Private Eyes on Ethanol

Written by Brian Hicks
Posted March 1, 2006

Dear Wealth Daily Reader,

It's easy to talk about something when you have conviction. The truth is, sometimes you can have so much belief in your cause that expertise comes secondary to passion, and the information gets muddled.

Jeff Siegel is passionate about renewable energy, but his feet are firmly on the ground. That's why right now he's introducing a crowd of private investors to his Green Chip savvy down in Dallas, Texas.

While Jeff is breaking down the ins and outs of ethanol and other promising fuel breakthroughs in the land of big-rig big wigs, I'm going to give you an outsider's perspective on the industry that is making Green Chip subscribers a fortune as the global energy tide turns.

If you still thought alternative energy was a hippie's game, this AP headline from the other day should dissuade you from such an antiquated view:

"Private Investors Storm Ethanol Industry"

Fickle as Fiddles

Consumers are easy to read. They're even easier to write. This past year, we have seen a torrent of about-faces and advertising on the part of oil companies. Conoco Phillips now wants to "Elevate." Chevron asks, "Will you join us?" and Jeff Siegel came back from a recent ethanol industry conference with a spiffy t-shirt from GM's new and confusing "Live green, go yellow" campaign.

Toss President Bush's recent junkie's epiphany on top of this heap of industrial schizophrenia, and gasoline consumers are as confused as a two year old whose life has just become a "Cops" episode. Who's in charge? Who should we listen to? What the hell is E85?

The trick from an investor's standpoint is of course to predict the swings in consumer knowledge and sentiment, and the investor base for alternative fuels is fast evolving as the sea continues to change.

In the 1980s, ethanol experienced a boom and then bust, causing general reluctance to put money into the science of crop-based fuel. More importantly, gasoline was still cheap and $60 a barrel was more a punchline than a prediction until the end of the Clinton era, so speculation on alternative fuel bore no immediate portents of profit.

The wire story I mentioned above tells the story of Roger Young, an ethanol entrepreneur who traveled all over America's breadbasket gathering seed money $30,000 at a time from farmers and local residents with the means and the dream of revitalizing dormant rural communities like Young's home of Laddonia, Missouri.

When 2005's Energy Policy Act mandated the use of 7 billion gallons of renewable fuel in the US by 2012, the government nudge gave new and larger-scale investors a reason to dive back in to the ethanol game.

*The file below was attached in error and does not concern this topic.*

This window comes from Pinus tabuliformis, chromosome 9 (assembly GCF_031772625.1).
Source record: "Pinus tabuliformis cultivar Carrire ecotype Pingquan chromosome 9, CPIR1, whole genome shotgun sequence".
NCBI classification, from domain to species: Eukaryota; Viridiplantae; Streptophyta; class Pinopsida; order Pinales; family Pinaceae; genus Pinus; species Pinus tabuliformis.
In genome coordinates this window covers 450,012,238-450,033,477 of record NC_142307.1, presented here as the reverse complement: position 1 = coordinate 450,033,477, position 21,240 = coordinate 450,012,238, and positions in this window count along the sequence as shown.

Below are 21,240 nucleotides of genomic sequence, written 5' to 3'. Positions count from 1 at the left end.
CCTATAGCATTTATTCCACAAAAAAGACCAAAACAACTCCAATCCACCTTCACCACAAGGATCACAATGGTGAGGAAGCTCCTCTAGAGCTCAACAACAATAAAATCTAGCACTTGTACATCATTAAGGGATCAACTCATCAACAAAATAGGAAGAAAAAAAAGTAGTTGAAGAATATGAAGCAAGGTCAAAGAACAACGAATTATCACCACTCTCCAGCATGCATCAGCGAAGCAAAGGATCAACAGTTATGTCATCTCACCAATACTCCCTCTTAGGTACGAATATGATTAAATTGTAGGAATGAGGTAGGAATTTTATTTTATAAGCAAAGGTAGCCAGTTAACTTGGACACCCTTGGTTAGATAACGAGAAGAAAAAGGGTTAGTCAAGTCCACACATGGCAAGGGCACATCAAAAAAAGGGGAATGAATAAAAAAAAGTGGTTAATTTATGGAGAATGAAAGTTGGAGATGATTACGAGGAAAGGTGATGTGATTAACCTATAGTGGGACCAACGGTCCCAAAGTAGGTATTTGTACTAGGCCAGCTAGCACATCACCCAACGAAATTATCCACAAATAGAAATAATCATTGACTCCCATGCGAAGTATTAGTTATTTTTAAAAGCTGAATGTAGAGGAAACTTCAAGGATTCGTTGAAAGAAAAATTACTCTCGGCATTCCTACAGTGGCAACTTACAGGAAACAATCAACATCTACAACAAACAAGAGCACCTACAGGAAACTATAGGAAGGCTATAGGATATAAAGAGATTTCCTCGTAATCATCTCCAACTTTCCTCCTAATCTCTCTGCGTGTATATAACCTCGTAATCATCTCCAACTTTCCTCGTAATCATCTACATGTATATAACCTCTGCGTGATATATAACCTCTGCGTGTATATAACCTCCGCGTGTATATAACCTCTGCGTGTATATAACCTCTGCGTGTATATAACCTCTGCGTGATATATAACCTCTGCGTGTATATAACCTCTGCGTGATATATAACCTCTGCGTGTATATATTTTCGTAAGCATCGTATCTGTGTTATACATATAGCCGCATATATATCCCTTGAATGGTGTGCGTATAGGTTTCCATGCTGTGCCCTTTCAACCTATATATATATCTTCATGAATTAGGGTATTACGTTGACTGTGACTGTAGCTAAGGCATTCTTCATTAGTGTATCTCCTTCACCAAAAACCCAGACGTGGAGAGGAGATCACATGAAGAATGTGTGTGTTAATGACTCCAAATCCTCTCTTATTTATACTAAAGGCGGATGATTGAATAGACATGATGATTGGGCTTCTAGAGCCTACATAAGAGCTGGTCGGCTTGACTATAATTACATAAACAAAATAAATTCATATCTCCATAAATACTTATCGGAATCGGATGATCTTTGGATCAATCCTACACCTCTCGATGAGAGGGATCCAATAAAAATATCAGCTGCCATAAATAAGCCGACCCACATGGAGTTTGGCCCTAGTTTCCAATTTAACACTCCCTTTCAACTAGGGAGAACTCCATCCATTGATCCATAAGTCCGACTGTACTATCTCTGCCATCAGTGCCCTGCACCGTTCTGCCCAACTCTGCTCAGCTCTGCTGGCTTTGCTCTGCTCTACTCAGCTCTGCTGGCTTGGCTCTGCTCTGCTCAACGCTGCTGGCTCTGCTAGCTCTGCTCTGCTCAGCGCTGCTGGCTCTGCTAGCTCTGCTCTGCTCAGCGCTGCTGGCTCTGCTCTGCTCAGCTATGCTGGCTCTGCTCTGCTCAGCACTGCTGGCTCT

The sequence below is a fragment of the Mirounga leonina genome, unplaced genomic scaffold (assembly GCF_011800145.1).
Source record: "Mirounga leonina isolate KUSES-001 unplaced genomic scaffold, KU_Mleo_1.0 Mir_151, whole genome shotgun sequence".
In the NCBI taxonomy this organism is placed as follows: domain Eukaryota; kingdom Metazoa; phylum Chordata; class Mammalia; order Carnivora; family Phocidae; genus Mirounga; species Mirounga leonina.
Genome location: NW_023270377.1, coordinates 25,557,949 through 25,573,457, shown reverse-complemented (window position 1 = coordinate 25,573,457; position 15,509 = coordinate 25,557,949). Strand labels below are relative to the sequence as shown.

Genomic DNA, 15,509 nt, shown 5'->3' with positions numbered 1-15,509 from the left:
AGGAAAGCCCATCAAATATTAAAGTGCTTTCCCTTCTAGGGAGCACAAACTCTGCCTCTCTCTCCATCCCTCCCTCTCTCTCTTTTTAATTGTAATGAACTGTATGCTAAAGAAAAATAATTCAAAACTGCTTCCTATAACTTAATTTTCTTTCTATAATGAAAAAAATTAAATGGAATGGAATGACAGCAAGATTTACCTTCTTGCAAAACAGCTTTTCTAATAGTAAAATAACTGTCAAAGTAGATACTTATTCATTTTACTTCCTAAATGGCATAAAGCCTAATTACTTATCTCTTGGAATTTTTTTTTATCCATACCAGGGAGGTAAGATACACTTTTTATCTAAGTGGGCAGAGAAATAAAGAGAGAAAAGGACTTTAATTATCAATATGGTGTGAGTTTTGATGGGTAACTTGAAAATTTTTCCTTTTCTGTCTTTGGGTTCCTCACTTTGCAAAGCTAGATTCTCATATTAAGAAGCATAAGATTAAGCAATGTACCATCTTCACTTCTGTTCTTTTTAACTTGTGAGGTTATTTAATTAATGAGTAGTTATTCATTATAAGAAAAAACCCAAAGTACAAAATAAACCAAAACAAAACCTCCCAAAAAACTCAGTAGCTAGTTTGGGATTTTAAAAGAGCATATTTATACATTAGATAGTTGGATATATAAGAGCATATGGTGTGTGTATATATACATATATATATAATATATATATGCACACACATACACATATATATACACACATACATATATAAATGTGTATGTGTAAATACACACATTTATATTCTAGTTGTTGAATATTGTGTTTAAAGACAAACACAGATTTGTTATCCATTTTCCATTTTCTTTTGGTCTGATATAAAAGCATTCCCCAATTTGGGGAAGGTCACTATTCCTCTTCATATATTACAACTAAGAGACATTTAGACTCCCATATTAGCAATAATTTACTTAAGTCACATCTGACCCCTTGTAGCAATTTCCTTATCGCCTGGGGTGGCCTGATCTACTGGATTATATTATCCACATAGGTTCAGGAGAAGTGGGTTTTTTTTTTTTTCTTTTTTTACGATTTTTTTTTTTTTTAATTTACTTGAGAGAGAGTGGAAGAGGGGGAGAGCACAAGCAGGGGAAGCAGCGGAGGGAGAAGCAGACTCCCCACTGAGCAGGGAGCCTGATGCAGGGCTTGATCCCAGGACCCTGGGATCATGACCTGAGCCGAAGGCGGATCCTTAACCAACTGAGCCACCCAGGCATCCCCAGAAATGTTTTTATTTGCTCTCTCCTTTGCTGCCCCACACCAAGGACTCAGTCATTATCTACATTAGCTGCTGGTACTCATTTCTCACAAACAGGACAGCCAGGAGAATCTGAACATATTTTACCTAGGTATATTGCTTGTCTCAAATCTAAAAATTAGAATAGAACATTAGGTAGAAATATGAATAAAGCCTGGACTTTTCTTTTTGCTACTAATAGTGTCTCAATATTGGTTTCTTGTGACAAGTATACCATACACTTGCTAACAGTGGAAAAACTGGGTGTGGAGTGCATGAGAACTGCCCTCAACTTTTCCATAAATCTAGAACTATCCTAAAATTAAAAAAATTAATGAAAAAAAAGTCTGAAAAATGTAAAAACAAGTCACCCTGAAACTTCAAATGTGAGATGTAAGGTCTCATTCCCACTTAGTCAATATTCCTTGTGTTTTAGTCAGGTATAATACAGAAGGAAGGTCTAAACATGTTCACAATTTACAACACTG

The progression from farmers to venture capitalists to institutional investors could culminate in the buyout of many homegrown operations by companies like Conoco Phillips, who see combinations of petrochemical and renewable fuels as their ticket to a healthy business future.

In the 1990s, over 1/2 of the ethanol plants built were farmer-owned. Now, of the 42 ethanol plants under construction, only 6 are farmer-owned. The appeal of this industry is broader, but that doesn't mean that investors are any more or less easily swayed than the average Joe who has no money to throw at new energy trends.

For example, much of the talk in the corn-producing states revolves around corn-based ethanol. But a study conducted by the Department of Energy and the Department of Agriculture in 2000 concluded that switchgrass yields a 343% net energy gain in ethanol processing, compared to a paltry 21% from corn.

Brazil, the world's number 1 ethanol producer and a country where public transportation has kick-started the national ethanol industry, gets its ethanol from sugar cane. As in the United States, the total arable land available in Brazil is nowhere close to being maximized for ethanol use. But there is another factor to US ethanol development.

The farm subsidy regime that has existed in the US for decades, contributing to the demise of Roger Young's Laddonia and countless other ghost towns across the plains, has led to fraud and deliberately failed harvests in order to milk federal crop insurance.

The establishment of ethanol, whether corn or switchgrass-based, could give the livelihoods back to many of the Midwest's farming families. I can tell you first hand that of my friends at the University of Kansas who had grown up in moribund agricultural towns, very few had plans to return home. Quite simply, the opportunities are gone.

Changes in the way fuels are synthesized and sold will have far-reaching effect not only on prices at the pump (where E85 is currently more expensive and thus less welcoming than regular unleaded) but on the way the country works. Agricultural disbursements and tax breaks to oil companies have not done any more for the American oil addiction than plain-old consumer demand has.

The real methadone to wean us off the black horse is a transitional stage, and ethanol blends pose a huge opportunity to investors at all levels as the market turns a corner and Peak Oil becomes an admitted reality even in West Texas and Kuwait.

- Sam Hopkins